Making any movie is an act of imagination. Even fact-focused documentaries are the result of their creators’ vision. But fantasy movies take that imagination to its extremes, populating worlds with elves and magic–and sometimes things that are new even to the world of fiction.
In this list, we’re taking a look at some of the very best fantasy movies that Hollywood has ever served up. We’re doing our best to ignore sci-fi fantasy for now (despite its laser swords and force powers, you won’t find Star Wars here). But there’s still plenty of variety on our list of the best fantasy movies, which includes everything from Golden Age classics to experimental contemporary works.
Harry Potter and the Prisoner of Azkaban (2004)
The best Harry Potter movie is based on the best Harry Potter book, and both of them are titled Harry Potter and the Prisoner of Azkaban. This isn’t up for debate, so don’t @ me.
Alfonso Cuarón’s visionary directing helped bring Prisoner to life and captured the essence of what remains the most tonally unique Harry Potter story. Sure, later installments in the series were more serious and featured higher body counts, but the following movies never quite recaptured the uneasy tone of Prisoner’s Hogwarts-in-lockdown, in which Harry’s mind and emotions are under attack from a creepy crew of Dementors who are there with the blessing of Hogwarts’ trusted administrators.
The Lord of the Rings: Fellowship of the Ring (2001)
Peter Jackson’s The Lord of the Rings trilogy is one of the most impressive accomplishments in the history of fantasy cinema. The Return of the King was the most awarded installment in the series, but this first entry might be the most impressive.
In The Fellowship of the Ring, Jackson turned the least exciting installment of Tolkien’s saga into a thrilling movie that had audiences clamoring for more. Fellowship’s action has aged better than the surfing-on-shields absurdity of The Two Towers, and it hit its narrative beats better than The Return of the King and its interminable final act.
The Princess Bride (1987)
Everyone loves The Princess Bride, and for good reason. It manages to tell a thrilling and moving story without ever taking itself too seriously. It’s quotable, iconic, and deceptively simple, and it mixes fantasy clichés (the whole thing is framed as a bedtime story told by a grandfather) with jokes that subvert the genre (“Have fun storming the castle!”) and a story and characters that transcend it.
Monty Python and the Holy Grail (1975)
Monty Python and the Holy Grail is the Holy Grail (sorry) of Monty Python movies. Accessible and iconic (and PG rated!), it’s the most mandatory of the British comedy troupe’s flicks. It’s among the funniest, too. The film is, of course, a send-up of Arthurian legend. Monty Python’s brilliantly stupid take on the fantasy epic brought us such unforgettable figures as the killer rabbit and the increasingly limbless Black Knight.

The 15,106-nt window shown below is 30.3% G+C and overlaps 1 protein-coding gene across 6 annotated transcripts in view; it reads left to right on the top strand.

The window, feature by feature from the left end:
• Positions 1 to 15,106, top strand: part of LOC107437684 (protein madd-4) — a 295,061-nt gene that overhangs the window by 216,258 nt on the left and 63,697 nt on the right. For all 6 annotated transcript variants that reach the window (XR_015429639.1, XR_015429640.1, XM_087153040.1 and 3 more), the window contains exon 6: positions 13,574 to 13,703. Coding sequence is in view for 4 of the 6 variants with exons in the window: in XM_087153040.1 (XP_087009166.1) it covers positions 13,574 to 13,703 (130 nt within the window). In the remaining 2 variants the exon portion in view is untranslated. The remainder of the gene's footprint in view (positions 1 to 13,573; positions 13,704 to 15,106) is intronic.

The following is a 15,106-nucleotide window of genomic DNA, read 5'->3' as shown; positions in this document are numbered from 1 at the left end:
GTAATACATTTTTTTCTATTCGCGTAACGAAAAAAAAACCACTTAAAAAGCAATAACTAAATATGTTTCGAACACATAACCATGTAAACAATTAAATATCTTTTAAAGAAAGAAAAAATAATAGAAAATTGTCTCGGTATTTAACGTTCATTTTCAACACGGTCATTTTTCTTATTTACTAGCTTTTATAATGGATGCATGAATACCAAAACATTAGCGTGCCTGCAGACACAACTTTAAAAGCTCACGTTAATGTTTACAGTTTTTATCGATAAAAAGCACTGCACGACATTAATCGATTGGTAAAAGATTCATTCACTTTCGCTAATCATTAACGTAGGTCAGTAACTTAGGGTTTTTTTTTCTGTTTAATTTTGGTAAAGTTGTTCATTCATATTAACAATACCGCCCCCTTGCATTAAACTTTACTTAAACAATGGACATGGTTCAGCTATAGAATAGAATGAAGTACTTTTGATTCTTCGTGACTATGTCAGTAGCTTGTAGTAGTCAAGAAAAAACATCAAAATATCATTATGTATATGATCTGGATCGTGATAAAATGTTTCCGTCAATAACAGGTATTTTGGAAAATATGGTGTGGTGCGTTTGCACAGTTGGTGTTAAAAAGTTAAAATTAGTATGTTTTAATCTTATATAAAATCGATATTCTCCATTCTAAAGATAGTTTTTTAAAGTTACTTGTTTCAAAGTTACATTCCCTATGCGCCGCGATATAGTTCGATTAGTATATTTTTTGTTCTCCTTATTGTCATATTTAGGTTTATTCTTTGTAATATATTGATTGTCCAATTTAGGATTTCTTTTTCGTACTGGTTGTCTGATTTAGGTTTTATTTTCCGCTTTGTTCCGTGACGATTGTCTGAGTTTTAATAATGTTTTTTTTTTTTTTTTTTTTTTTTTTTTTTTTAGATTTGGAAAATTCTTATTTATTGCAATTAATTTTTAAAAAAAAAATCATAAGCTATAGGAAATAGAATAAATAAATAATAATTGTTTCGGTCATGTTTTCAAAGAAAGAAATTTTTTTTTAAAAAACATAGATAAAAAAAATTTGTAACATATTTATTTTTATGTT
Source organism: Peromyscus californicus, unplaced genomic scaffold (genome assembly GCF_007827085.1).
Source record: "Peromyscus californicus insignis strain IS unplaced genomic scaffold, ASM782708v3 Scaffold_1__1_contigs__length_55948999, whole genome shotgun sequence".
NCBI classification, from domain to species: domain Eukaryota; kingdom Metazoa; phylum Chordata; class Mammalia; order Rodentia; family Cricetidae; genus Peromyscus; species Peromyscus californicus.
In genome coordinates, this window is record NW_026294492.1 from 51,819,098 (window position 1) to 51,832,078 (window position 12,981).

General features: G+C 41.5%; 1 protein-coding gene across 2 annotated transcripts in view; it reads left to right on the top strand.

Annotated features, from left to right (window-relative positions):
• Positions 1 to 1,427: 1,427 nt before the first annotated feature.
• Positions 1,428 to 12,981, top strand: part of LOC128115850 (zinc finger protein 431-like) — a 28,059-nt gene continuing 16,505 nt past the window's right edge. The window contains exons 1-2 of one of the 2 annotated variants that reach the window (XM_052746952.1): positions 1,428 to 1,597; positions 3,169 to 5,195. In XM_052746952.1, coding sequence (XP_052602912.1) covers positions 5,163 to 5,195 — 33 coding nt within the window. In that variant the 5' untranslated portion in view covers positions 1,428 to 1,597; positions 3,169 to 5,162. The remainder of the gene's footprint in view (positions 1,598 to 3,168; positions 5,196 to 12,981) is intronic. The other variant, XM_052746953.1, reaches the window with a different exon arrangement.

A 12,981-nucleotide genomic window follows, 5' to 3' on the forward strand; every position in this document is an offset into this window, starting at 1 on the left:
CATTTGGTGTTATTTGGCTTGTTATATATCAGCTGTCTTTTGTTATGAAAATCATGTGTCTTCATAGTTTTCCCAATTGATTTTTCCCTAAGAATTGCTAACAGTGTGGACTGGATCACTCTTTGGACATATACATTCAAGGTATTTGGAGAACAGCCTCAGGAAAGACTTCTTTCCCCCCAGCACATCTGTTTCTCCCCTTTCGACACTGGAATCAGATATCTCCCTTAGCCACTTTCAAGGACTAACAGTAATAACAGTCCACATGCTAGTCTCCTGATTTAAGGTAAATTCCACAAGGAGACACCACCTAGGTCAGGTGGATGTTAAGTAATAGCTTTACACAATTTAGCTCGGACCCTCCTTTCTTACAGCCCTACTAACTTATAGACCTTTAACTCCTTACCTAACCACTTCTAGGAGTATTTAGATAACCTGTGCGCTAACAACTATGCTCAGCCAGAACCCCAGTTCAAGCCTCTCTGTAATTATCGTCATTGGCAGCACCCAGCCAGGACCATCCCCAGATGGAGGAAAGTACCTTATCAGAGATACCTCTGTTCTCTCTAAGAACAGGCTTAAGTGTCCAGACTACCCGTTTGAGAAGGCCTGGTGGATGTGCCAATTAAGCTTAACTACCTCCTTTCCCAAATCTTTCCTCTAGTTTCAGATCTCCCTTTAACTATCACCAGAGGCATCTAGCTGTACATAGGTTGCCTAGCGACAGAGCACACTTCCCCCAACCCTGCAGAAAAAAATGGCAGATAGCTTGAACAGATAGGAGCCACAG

RELATED: Arthurian Legend Movies, Ranked
Pan's Labyrinth (2006)
We’re dipping our toe into fantasy-horror here, but the bizarre and oddly unthreatening monsters of Pan’s Labyrinth help root this genre-bending film firmly enough in fantasy for our purposes. And if Pan’s Labyrinth is a fantasy film, then it clearly belongs on any list of the best fantasy movies. This dark and beautiful movie could only have been made by Guillermo del Toro, who isn’t done making weird fantasy movies just yet–his latest effort, The Shape of Water, just took home an Oscar for Best Picture.
Spirited Away (2001)
Japan’s Studio Ghibli has made more than its fair share of delightful animated fantasy films–they’re also the folks behind My Neighbor Totoro–but Spirited Away was an achievement even by their high standards. Imaginative, memorable, and often strange, it’s so much more than a kids’ movie.
Spirited Away’s protagonist is a 10-year-old girl named Chihiro, who becomes trapped in a spirit world when her parents are turned into pigs. Yeah, it’s as weird as it sounds, but it’s also distinctive, stylish, and strangely charming.
RELATED: Ranking the Studio Ghibli Movies
Willy Wonka and the Chocolate Factory (1971)
Willy Wonka and the Chocolate Factory was based on Roald Dahl’s book. And while they got the title wrong (Dahl’s book was called Charlie and the Chocolate Factory, not Willy Wonka), they got the vibe right: this classic film manages to mirror Dahl’s flair for making dark humor feel light. It’s all smiles even as child after child suffers karmic justice at the hands of Mr. Wonka’s rather unsafe chocolate factory, and the film features an iconic performance from Gene Wilder for good measure.
The Wizard of Oz (1939)
You have to respect the classics. The Wizard of Oz’s revolutionary use of color film remains effective decades later, and while its plot does a bit of violence to Frank L. Baum’s book (spoilers: the Emerald City is a sham in the book), it’s still a classic story. It’s also one of the most recognized and best-loved films ever made, so if you’re still hiding the fact that you’ve never seen The Wizard of Oz, it’s time to get with the program.
Featured still from "The Wizard of Oz" via Metro-Goldwyn-Mayer